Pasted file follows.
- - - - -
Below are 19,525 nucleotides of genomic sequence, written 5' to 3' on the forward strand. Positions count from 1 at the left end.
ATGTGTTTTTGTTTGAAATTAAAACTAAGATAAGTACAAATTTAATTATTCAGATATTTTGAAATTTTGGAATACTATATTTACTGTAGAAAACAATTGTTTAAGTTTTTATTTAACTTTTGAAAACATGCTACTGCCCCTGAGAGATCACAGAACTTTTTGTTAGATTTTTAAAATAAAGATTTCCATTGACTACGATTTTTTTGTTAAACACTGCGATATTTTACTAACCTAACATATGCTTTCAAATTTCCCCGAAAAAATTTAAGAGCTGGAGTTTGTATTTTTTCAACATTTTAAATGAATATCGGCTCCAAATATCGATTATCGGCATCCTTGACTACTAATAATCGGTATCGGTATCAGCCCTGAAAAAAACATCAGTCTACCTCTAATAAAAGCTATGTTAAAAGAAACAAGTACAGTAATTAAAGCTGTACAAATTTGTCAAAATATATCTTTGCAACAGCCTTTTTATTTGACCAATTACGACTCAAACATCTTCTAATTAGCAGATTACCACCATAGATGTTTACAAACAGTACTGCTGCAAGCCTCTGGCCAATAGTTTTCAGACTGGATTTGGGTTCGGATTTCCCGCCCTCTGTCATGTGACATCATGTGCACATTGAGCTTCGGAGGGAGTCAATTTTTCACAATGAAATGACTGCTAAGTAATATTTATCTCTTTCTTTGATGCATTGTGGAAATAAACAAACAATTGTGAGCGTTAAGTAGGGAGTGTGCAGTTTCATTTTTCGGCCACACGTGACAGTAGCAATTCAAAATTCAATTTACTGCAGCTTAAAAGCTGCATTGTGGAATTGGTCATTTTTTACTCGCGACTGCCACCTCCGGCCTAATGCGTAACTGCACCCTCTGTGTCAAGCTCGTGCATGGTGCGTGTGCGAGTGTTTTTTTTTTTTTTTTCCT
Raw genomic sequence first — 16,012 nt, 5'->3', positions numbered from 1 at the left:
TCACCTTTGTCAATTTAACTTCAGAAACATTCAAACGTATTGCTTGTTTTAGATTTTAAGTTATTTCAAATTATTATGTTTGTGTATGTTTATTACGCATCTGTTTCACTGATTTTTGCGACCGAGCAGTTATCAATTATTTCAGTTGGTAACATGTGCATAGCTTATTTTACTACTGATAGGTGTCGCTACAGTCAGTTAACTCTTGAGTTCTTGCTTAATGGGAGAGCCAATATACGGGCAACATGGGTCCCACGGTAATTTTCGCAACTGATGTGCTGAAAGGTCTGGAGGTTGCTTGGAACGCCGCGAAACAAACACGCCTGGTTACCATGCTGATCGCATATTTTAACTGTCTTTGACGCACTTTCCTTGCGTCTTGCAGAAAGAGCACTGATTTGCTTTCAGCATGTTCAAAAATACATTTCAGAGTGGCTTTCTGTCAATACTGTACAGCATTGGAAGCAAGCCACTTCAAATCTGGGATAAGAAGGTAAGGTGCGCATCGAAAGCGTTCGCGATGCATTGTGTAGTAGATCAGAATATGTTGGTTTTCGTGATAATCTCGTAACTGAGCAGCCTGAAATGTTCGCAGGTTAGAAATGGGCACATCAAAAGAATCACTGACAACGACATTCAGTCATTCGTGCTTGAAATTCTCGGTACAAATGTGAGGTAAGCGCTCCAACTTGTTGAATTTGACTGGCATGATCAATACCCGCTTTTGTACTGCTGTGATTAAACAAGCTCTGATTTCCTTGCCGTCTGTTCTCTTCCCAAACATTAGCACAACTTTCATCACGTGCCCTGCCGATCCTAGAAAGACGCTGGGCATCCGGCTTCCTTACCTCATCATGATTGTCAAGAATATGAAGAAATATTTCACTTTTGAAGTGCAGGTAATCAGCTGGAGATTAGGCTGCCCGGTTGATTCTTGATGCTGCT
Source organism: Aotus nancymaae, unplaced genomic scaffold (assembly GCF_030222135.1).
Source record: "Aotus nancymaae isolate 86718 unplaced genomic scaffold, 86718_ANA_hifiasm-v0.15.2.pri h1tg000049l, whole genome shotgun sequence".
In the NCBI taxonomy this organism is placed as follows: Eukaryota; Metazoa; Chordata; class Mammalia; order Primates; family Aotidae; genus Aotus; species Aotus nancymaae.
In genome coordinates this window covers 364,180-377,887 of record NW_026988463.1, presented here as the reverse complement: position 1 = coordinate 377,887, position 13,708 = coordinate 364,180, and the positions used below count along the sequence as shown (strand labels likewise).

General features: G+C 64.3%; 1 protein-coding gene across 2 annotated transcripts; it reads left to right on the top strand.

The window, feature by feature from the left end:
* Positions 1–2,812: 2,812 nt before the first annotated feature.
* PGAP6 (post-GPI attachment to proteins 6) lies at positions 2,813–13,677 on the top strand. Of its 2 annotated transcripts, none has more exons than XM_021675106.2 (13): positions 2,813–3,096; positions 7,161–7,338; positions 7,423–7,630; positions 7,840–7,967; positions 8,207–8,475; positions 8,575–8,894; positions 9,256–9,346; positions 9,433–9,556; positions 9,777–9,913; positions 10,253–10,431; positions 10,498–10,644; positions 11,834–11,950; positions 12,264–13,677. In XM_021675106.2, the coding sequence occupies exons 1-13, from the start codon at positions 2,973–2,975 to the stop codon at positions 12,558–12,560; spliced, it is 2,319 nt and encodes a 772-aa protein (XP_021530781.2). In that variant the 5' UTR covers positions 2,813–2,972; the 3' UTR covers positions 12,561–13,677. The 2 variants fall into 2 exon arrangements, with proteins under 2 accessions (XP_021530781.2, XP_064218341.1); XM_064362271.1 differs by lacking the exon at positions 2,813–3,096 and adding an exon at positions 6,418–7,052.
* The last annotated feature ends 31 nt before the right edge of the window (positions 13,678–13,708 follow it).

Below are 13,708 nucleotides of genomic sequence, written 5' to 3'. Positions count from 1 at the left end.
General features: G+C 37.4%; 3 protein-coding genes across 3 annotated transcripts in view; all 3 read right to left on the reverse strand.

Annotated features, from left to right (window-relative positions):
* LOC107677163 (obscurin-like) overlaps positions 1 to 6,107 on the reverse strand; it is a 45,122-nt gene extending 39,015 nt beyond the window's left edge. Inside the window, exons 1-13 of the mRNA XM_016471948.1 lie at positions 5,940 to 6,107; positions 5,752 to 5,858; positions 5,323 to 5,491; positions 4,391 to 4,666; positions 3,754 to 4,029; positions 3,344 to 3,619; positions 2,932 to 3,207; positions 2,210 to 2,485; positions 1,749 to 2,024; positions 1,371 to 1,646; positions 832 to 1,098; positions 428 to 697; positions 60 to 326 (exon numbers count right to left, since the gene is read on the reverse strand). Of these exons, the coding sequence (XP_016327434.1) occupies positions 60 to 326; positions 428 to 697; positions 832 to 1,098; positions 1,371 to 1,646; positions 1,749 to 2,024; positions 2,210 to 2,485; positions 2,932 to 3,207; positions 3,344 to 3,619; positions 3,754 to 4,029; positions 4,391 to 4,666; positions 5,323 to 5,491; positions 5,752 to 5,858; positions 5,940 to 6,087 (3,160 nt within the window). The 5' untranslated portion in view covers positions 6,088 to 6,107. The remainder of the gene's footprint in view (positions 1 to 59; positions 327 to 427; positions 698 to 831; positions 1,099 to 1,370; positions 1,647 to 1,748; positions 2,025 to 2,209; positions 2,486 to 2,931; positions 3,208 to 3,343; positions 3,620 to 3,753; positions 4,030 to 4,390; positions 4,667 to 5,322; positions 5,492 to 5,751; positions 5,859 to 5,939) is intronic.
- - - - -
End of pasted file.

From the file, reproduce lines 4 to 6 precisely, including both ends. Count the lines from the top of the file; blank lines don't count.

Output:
TCACCTTTGTCAATTTAACTTCAGAAACATTCAAACGTATTGCTTGTTTTAGATTTTAAGTTATTTCAAATTATTATGTTTGTGTATGTTTATTACGCATCTGTTTCACTGATTTTTGCGACCGAGCAGTTATCAATTATTTCAGTTGGTAACATGTGCATAGCTTATTTTACTACTGATAGGTGTCGCTACAGTCAGTTAACTCTTGAGTTCTTGCTTAATGGGAGAGCCAATATACGGGCAACATGGGTCCCACGGTAATTTTCGCAACTGATGTGCTGAAAGGTCTGGAGGTTGCTTGGAACGCCGCGAAACAAACACGCCTGGTTACCATGCTGATCGCATATTTTAACTGTCTTTGACGCACTTTCCTTGCGTCTTGCAGAAAGAGCACTGATTTGCTTTCAGCATGTTCAAAAATACATTTCAGAGTGGCTTTCTGTCAATACTGTACAGCATTGGAAGCAAGCCACTTCAAATCTGGGATAAGAAGGTAAGGTGCGCATCGAAAGCGTTCGCGATGCATTGTGTAGTAGATCAGAATATGTTGGTTTTCGTGATAATCTCGTAACTGAGCAGCCTGAAATGTTCGCAGGTTAGAAATGGGCACATCAAAAGAATCACTGACAACGACATTCAGTCATTCGTGCTTGAAATTCTCGGTACAAATGTGAGGTAAGCGCTCCAACTTGTTGAATTTGACTGGCATGATCAATACCCGCTTTTGTACTGCTGTGATTAAACAAGCTCTGATTTCCTTGCCGTCTGTTCTCTTCCCAAACATTAGCACAACTTTCATCACGTGCCCTGCCGATCCTAGAAAGACGCTGGGCATCCGGCTTCCTTACCTCATCATGATTGTCAAGAATATGAAGAAATATTTCACTTTTGAAGTGCAGGTAATCAGCTGGAGATTAGGCTGCCCGGTTGATTCTTGATGCTGCT
Source organism: Aotus nancymaae, unplaced genomic scaffold (assembly GCF_030222135.1).
Source record: "Aotus nancymaae isolate 86718 unplaced genomic scaffold, 86718_ANA_hifiasm-v0.15.2.pri h1tg000049l, whole genome shotgun sequence".